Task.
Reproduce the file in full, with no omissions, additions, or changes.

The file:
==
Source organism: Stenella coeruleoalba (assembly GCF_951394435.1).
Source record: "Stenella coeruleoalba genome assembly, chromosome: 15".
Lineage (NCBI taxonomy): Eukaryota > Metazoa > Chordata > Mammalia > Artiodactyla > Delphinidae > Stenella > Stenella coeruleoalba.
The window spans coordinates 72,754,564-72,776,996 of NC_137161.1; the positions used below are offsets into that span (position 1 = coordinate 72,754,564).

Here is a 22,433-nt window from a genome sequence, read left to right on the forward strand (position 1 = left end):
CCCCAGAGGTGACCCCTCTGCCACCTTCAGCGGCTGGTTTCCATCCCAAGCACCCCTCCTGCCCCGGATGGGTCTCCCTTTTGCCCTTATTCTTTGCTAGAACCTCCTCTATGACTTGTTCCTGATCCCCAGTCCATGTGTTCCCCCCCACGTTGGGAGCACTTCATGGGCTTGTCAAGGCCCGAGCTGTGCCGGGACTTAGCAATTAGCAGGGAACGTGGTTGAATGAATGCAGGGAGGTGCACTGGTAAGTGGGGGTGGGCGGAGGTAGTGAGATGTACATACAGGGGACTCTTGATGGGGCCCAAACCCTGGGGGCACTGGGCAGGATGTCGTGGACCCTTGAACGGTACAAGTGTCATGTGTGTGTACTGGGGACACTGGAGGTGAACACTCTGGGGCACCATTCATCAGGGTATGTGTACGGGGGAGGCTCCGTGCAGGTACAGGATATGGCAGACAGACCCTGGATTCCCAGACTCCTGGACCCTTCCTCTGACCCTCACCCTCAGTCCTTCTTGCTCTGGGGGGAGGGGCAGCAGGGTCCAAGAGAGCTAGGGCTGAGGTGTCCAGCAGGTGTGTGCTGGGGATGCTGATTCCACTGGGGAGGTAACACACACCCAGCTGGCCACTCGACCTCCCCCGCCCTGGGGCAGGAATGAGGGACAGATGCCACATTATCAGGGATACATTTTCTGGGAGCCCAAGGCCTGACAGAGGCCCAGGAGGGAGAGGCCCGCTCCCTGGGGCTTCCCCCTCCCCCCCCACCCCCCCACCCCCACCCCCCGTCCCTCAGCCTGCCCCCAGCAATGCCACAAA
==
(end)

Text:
Source organism: Stenella coeruleoalba (assembly GCF_951394435.1).
Source record: "Stenella coeruleoalba genome assembly, chromosome: 15".
Lineage (NCBI taxonomy): Eukaryota > Metazoa > Chordata > Mammalia > Artiodactyla > Delphinidae > Stenella > Stenella coeruleoalba.
The window spans coordinates 72,754,564-72,776,996 of NC_137161.1; the positions used below are offsets into that span (position 1 = coordinate 72,754,564).

Here is a 22,433-nt window from a genome sequence, read left to right on the forward strand (position 1 = left end):
CCCCAGAGGTGACCCCTCTGCCACCTTCAGCGGCTGGTTTCCATCCCAAGCACCCCTCCTGCCCCGGATGGGTCTCCCTTTTGCCCTTATTCTTTGCTAGAACCTCCTCTATGACTTGTTCCTGATCCCCAGTCCATGTGTTCCCCCCCACGTTGGGAGCACTTCATGGGCTTGTCAAGGCCCGAGCTGTGCCGGGACTTAGCAATTAGCAGGGAACGTGGTTGAATGAATGCAGGGAGGTGCACTGGTAAGTGGGGGTGGGCGGAGGTAGTGAGATGTACATACAGGGGACTCTTGATGGGGCCCAAACCCTGGGGGCACTGGGCAGGATGTCGTGGACCCTTGAACGGTACAAGTGTCATGTGTGTGTACTGGGGACACTGGAGGTGAACACTCTGGGGCACCATTCATCAGGGTATGTGTACGGGGGAGGCTCCGTGCAGGTACAGGATATGGCAGACAGACCCTGGATTCCCAGACTCCTGGACCCTTCCTCTGACCCTCACCCTCAGTCCTTCTTGCTCTGGGGGGAGGGGCAGCAGGGTCCAAGAGAGCTAGGGCTGAGGTGTCCAGCAGGTGTGTGCTGGGGATGCTGATTCCACTGGGGAGGTAACACACACCCAGCTGGCCACTCGACCTCCCCCGCCCTGGGGCAGGAATGAGGGACAGATGCCACATTATCAGGGATACATTTTCTGGGAGCCCAAGGCCTGACAGAGGCCCAGGAGGGAGAGGCCCGCTCCCTGGGGCTTCCCCCTCCCCCCCCACCCCCCCACCCCCACCCCCCGTCCCTCAGCCTGCCCCCAGCAATGCCACAAA